The Bath Salt Addiction

Bath salts are simply a collection of various designer recreational drugs. The name is derived from cases where the drugs were hidden as dead sea salts. The crystals, powders, or white flakes often look very similar to Epsom salt but are different chemically. The active ingredients of bath salts are not concentrated but are usually mineral in nature.

Most bath salt manufacturers claim that their products are safe to use even for those with high blood pressure or diabetes. However, overuse can have serious and addictive side effects. The main chemical in bath salt that can be harmful if too much is ingested is sodium chloride. Sodium chloride has many similar effects on the body as well as pain relievers and antihistamines. People who combine bath salt with alcohol may experience hallucinations, convulsions, shock, and heart attack.

Many users have reported an intense relaxation of the whole body, including the muscles and joints. Another common complaint is the loss of appetite. There have been reports of people gaining weight while on bath salt. This may be due to dehydration of the body.

The main reason why bath salt is addictive is that the user takes it in large amounts, and doesn't know it. The drug provides a relaxed state, similar to cocaine, or methamphetamine, which releases dopamine. Other chemicals, which may be present in a bath salt, such as iodine, lysine, and choline, also excite dopamine, resulting in a euphoric "high".

Most bath salt users do not become addicted, they just enjoy the effect. Some may also take bath salt regularly and find themselves unable to stop taking it. Also, some people take bath salt for comfort and not necessarily to become addicted. Some people take small amounts occasionally and find that it provides relief from stress, insomnia, anxiety, depression, fatigue, etc. They may not feel an addiction because the effects of the drug are not strong enough to cause physical dependence. Unfortunately, bath salt from dead sea salt users does tend to have more difficult times when their daily stresses become too much to bear.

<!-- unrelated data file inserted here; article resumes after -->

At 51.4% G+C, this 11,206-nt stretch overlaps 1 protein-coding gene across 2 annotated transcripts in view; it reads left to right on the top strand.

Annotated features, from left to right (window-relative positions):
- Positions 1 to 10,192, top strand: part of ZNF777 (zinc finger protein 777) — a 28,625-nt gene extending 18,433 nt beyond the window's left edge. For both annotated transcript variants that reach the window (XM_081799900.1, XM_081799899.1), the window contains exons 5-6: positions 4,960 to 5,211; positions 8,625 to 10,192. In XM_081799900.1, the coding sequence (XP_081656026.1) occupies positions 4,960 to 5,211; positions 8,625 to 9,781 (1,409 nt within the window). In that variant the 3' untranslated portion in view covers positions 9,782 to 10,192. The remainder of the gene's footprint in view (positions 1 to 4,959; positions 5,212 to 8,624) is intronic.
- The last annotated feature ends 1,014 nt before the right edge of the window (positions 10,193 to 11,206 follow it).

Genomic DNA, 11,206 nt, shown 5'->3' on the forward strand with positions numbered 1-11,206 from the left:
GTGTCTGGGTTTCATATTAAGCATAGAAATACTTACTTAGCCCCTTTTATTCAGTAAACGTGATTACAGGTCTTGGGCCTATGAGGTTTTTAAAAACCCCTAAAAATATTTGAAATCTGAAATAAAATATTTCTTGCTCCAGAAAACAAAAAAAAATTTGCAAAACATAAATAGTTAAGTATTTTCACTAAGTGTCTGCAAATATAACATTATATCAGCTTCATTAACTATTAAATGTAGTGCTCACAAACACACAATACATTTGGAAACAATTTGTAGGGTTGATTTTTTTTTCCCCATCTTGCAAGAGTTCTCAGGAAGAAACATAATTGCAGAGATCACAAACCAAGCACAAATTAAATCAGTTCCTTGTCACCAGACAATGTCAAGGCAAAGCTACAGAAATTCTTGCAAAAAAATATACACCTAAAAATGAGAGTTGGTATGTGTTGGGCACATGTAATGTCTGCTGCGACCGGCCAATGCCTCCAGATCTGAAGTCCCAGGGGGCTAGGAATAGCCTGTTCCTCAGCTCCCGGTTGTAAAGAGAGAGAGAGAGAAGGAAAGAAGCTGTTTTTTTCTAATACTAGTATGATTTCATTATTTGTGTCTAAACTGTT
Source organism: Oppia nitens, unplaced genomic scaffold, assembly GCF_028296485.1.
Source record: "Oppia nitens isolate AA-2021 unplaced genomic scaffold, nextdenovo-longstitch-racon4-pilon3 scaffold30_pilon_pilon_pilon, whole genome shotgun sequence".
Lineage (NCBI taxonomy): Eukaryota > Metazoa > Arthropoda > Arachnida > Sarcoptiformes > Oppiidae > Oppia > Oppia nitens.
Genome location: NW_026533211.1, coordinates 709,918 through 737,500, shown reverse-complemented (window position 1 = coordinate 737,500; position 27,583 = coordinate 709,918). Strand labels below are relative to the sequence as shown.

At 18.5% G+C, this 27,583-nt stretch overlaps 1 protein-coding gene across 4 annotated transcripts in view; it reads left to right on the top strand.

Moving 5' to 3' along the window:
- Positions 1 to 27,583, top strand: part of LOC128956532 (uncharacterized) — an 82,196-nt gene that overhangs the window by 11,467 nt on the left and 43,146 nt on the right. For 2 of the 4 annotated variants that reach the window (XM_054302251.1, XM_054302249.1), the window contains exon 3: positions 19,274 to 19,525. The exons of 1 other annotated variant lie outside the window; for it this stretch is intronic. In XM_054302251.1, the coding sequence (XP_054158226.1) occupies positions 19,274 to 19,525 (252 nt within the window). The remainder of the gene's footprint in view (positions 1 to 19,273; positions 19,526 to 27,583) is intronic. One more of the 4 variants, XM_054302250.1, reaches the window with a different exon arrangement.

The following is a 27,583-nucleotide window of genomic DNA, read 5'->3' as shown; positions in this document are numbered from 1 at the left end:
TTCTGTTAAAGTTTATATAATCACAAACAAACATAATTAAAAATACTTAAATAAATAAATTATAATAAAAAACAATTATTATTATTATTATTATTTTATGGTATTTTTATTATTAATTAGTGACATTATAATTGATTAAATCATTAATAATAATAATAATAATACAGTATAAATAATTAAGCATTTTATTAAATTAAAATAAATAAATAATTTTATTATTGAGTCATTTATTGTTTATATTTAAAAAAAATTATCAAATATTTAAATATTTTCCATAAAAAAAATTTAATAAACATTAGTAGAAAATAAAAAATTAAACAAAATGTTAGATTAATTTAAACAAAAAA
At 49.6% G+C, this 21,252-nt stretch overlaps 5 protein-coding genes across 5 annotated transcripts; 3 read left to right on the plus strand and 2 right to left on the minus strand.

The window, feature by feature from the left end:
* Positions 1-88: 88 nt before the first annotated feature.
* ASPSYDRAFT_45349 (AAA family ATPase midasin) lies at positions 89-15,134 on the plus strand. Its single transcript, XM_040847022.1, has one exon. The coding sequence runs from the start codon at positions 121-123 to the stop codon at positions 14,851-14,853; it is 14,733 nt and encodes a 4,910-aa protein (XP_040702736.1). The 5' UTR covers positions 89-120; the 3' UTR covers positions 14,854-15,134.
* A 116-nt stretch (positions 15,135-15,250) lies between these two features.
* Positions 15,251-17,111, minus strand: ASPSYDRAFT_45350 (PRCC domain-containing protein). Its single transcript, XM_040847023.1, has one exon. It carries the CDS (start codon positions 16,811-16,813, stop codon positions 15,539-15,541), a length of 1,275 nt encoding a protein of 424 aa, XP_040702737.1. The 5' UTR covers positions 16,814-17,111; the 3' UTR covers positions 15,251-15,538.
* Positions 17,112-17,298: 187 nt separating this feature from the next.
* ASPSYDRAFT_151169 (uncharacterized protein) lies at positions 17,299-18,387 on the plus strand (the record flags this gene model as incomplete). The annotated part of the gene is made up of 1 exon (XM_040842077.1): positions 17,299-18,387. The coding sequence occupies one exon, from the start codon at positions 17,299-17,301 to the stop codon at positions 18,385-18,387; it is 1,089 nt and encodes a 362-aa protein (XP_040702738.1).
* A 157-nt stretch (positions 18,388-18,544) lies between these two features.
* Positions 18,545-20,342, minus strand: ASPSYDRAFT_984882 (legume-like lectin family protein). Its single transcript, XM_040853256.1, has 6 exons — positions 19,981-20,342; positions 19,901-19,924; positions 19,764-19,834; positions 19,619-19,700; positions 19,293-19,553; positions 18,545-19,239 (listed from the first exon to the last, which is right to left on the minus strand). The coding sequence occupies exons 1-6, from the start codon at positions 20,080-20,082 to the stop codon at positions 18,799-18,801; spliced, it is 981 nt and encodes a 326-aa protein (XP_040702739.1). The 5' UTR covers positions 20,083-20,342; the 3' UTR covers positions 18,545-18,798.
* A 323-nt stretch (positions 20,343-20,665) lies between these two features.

There are ways to avoid becoming addicted to bath salt. If you use bath salt on a regular basis, you should consider giving it up. It will still give you pleasure, and you will not become dependent on it. If you take bath salt on a regular basis and find yourself unable to stop, inform your physician about your problem. It is possible that your medication could interfere with bath salt's effect, causing withdrawal symptoms that will make you want to take the drug again.

Unfortunately, bath salt addiction does tend to run in families. It is a drug that is easily accessed and passed from person to person. This makes it very easy for even small children to become hooked on it. In most cases, the addiction begins at a young age, usually while the child is still using bath salts as a recreational activity.

It is important to understand that bath salt addiction is very real. Most addicts report that they first became aware of it when they were middle-aged. It is easy to become bath salt-dependent if you are not used to taking it regularly. If this is the case, you must take steps to discontinue taking bath salts until you can no longer feel the urge to take them. Also, if you are not able to give it up on your own, be sure to consult a medical doctor. He or she may be able to help you find a bath salt substitute that will not turn into a bath salt addiction.